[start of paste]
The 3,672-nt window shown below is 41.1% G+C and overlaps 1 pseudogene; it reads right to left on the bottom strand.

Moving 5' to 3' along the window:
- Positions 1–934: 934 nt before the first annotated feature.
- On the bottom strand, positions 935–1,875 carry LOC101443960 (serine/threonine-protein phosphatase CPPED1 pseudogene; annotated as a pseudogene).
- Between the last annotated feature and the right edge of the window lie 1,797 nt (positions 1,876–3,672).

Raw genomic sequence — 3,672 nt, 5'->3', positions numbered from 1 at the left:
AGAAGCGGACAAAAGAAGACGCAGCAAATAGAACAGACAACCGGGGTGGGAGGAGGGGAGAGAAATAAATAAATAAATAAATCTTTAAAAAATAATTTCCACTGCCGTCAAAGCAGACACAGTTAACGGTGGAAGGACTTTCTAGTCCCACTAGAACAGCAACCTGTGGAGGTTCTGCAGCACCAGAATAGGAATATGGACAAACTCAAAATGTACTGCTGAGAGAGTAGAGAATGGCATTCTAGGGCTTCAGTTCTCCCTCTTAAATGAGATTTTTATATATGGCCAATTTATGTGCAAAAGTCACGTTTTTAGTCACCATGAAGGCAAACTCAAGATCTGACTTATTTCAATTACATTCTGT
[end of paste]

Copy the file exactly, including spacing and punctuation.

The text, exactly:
The 3,672-nt window shown below is 41.1% G+C and overlaps 1 pseudogene; it reads right to left on the bottom strand.

Moving 5' to 3' along the window:
- Positions 1–934: 934 nt before the first annotated feature.
- On the bottom strand, positions 935–1,875 carry LOC101443960 (serine/threonine-protein phosphatase CPPED1 pseudogene; annotated as a pseudogene).
- Between the last annotated feature and the right edge of the window lie 1,797 nt (positions 1,876–3,672).

Raw genomic sequence — 3,672 nt, 5'->3', positions numbered from 1 at the left:
AGAAGCGGACAAAAGAAGACGCAGCAAATAGAACAGACAACCGGGGTGGGAGGAGGGGAGAGAAATAAATAAATAAATAAATCTTTAAAAAATAATTTCCACTGCCGTCAAAGCAGACACAGTTAACGGTGGAAGGACTTTCTAGTCCCACTAGAACAGCAACCTGTGGAGGTTCTGCAGCACCAGAATAGGAATATGGACAAACTCAAAATGTACTGCTGAGAGAGTAGAGAATGGCATTCTAGGGCTTCAGTTCTCCCTCTTAAATGAGATTTTTATATATGGCCAATTTATGTGCAAAAGTCACGTTTTTAGTCACCATGAAGGCAAACTCAAGATCTGACTTATTTCAATTACATTCTGT